Blow Down: How demolition of Ferrybridge Power Station inspired new play on life in the area
The roar as they fell in March 2022 was a poignant moment, marking both the end of an era for the West Yorkshire site and the end of the demolition of an industrial landmark which had, for decades, been a familiar sight on the skyline for the local community.
Playwright Garry Lyons could see the power station clearly from his home in Monk Fryston. He has scripted a new production to open at Leeds Playhouse this week, exploring life in the shadow of the towers. “For some years I've lived near Ferrybridge Power Station and watched its iconic cooling towers come down from close at hand.
"I thought it would be interesting to see what local people thought about the loss of such a landmark. So, I interviewed members of the community, and from the recordings developed a play that captures their hopes, dreams, fears and memories. It's a snapshot of a Yorkshire town at a particular moment, but one that I'm sure will resonate right across the north and beyond,” he says.
The former coal-fired power station was officially closed by energy company SSE in March 2016, having produced electricity for over 50 years. Its shutdown and subsequent demolition were part of what the firm described as a transition to a ‘low-carbon energy future’.
Blow Down explores the impact that Ferrybridge C’s cooling towers had on the lives of people who lived and worked beneath them. Presented by Theatre Royal Wakefield, it is based on stories collected from the community in Ferrybridge and Knottingley, telling the tale of the area from its ‘raucous’ seventies to recession and decline in the 2000s.
“[The power station] was the one local landmark that people felt put them on the map because it was so prominently placed on that junction of the A1 and the M62,” Garry says. “It was a landmark known to many people who travel along those roads and I think there was sort of a source of pride in that.
"But that was mixed with an understanding that a lot of pollution came out of those towers so the nostalgia for their loss is mixed with a bit of a feeling of relief that the area isn’t quite so polluted.
“Nevertheless as a symbol of a loss of industry in the area, I think there was a sadness to see them go. And it was a sign, if you like, of how they feel that the area has lost its way and needs an injection of investment and optimism.”
The seeds for the play first stirred when Garry became aware of the power station’s likely closure and demolition. Conversations with the community were held via video call during the Covid-19 pandemic, following the demolition of five cooling towers in two separate blowdowns in 2019.
Those he talked to included people who worked in the power station, who felt the loss perhaps more acutely than anyone else. What emerged from the interviews was a colourful story of a town that in many ways was thriving in the 60s and 70s, a time when many people worked in the coal industry.
“People were generally in work and although they might not have had an enormous amount of money they had enough to have a good time, which was available on their doorstep,” says Garry, who has been writing and making drama for 40 years.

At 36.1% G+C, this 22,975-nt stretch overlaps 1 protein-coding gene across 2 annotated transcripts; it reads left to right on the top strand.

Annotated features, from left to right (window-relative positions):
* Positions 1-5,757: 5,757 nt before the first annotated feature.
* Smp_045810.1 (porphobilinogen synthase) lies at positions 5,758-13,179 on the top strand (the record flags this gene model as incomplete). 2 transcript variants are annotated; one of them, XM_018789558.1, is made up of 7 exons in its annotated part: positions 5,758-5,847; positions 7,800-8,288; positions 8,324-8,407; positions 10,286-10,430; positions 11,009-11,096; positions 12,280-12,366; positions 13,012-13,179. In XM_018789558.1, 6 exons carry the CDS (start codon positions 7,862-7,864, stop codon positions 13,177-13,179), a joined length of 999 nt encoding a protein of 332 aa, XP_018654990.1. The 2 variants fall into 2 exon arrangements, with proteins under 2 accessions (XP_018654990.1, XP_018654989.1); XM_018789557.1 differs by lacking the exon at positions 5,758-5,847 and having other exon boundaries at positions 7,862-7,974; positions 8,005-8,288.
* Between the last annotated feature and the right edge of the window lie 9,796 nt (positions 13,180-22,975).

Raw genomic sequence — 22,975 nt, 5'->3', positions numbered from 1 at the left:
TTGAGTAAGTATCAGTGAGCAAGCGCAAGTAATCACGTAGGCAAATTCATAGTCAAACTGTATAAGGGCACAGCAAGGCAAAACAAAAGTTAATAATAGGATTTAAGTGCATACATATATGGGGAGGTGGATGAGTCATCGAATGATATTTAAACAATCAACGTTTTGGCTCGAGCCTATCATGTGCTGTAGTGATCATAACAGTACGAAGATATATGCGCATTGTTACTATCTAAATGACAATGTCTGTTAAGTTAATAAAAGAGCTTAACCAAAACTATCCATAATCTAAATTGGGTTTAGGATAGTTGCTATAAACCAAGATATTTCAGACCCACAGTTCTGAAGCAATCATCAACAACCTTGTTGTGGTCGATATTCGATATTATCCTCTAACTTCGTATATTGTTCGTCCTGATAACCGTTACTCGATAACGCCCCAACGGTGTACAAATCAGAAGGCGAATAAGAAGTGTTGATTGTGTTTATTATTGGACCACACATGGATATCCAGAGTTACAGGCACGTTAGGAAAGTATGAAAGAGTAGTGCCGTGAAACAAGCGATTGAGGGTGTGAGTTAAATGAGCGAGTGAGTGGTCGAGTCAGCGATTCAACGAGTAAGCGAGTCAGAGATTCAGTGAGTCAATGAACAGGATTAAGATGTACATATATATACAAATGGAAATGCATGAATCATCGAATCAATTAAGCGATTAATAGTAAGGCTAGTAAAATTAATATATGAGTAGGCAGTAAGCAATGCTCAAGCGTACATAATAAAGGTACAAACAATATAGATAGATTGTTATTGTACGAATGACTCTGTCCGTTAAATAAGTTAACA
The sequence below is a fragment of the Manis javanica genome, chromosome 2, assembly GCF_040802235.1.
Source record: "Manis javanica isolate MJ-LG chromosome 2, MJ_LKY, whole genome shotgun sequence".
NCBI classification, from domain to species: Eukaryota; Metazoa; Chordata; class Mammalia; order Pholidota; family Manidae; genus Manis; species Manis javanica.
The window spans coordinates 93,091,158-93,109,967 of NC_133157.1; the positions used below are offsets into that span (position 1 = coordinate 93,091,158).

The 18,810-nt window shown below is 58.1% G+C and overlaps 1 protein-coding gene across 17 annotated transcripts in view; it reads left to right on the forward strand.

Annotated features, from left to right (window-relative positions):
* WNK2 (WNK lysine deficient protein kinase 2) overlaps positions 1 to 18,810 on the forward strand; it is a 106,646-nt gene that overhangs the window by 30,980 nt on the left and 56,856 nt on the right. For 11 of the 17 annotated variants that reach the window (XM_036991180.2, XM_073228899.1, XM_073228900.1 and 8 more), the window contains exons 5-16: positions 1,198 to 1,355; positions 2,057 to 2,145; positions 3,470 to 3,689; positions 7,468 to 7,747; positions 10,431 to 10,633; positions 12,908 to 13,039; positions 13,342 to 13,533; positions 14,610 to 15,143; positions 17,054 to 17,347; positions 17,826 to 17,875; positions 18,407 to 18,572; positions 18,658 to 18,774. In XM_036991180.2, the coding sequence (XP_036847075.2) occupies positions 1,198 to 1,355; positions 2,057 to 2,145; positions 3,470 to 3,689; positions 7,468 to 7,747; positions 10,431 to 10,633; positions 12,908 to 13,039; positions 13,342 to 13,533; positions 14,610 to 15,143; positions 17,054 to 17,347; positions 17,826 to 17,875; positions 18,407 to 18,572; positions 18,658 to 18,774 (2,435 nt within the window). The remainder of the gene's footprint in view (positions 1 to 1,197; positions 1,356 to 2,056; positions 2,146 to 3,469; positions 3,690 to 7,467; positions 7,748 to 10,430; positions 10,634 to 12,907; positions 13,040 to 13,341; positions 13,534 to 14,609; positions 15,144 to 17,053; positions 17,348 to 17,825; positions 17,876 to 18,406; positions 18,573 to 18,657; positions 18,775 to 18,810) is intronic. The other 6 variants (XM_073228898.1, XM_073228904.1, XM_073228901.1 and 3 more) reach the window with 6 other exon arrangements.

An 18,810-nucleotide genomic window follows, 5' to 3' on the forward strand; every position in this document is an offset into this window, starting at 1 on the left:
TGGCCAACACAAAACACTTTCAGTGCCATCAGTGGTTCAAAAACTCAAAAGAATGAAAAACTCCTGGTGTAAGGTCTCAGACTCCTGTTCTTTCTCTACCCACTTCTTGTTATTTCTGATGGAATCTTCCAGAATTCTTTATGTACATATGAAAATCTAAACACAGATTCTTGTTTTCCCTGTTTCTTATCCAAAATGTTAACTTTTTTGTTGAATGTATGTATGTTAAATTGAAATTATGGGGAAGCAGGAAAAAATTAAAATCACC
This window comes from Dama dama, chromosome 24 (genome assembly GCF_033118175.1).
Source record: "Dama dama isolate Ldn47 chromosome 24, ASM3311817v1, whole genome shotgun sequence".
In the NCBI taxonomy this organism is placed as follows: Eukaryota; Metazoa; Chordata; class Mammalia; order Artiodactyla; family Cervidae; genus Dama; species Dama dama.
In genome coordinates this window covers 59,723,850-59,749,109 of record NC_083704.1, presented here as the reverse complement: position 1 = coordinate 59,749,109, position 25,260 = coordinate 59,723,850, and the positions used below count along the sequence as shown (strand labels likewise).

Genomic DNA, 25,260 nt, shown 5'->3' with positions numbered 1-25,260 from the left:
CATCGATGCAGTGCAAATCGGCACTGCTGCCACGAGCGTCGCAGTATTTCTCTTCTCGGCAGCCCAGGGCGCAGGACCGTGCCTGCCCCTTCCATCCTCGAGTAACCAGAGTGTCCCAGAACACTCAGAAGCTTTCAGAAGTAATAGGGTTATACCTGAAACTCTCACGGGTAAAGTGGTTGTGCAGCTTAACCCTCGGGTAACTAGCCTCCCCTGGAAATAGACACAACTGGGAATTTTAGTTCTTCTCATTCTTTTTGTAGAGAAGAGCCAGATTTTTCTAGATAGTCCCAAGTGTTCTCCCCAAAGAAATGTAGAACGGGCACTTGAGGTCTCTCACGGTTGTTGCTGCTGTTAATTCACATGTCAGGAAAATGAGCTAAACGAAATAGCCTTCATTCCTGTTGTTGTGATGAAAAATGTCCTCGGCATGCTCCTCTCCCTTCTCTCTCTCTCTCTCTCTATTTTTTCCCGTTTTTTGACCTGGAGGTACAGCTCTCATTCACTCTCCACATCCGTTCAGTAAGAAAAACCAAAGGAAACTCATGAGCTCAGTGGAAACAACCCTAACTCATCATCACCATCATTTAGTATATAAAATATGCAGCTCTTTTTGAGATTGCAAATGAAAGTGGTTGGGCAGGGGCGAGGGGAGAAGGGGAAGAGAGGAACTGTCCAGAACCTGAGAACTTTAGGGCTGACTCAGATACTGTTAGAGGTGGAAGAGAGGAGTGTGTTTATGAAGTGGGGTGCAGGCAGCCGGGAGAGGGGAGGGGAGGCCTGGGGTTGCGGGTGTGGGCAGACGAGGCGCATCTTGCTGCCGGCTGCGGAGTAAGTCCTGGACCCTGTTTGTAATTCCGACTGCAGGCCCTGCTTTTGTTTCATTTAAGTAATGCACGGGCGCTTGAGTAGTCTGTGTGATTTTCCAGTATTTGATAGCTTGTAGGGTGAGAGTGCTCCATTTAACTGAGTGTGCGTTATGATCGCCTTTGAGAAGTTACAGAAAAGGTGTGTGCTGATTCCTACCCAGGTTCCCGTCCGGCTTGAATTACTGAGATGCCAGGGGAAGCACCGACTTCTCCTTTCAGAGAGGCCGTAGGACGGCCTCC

“The first half of the play reflects a really lively local scene and the fun that people had, bearing in mind a lot of my interviewees are now in their 60s and 70s so remember their youth from that period. [They talk of] things starting to decline from the early 80s onwards with the decline of the Yorkshire coalfield and a generally a running down of services that has happened gradually since then.”
These people capture an untold story of the industrial north, says director Tess Seddon, with the demolition of the power station just one part of the picture. Their words in the the play echo the feelings of many others in northern towns which have faced decline, but compassion and community spirit shines through. “I hope people have a brilliant night out and get really drawn into these stories of real people,” Leeds-based Tess says. “But I also hope they leave the theatre knowing more about a town close to where they live and feeling inspired by the community spirit of this place.”
Using people’s own words and stories in the play was important to Garry for a number of reasons. “Although I’ve lived and worked in Yorkshire all my adult life, I don’t come from Yorkshire so I’m not part of the community. So I think it’s important for me to reflect the experiences and memories of people themselves as accurately as I can,” he says.
“Because it’s a community that feels so forgotten and isolated, there’s even more of an importance to allow them to tell their own story….If you take the trouble to listen to what people have to say, they’re endlessly fascinating and come up with stuff you couldn’t possibly invent as a writer and I find that one of the most exhilarating parts of the job...
“So much of what you see in the media and the theatre is somehow a professionalised middle class view of the world and allowing ordinary people who don’t live in that kind of bubble to speak openly is really refreshing. I like watching plays like that and I like writing them.”
Blow Down is at Leeds Playhouse from February 3 to 11 and will then tour across Yorkshire and the North East. For a full list of dates and venues, visit theatreroyalwakefield.co.uk/about-us/on-tour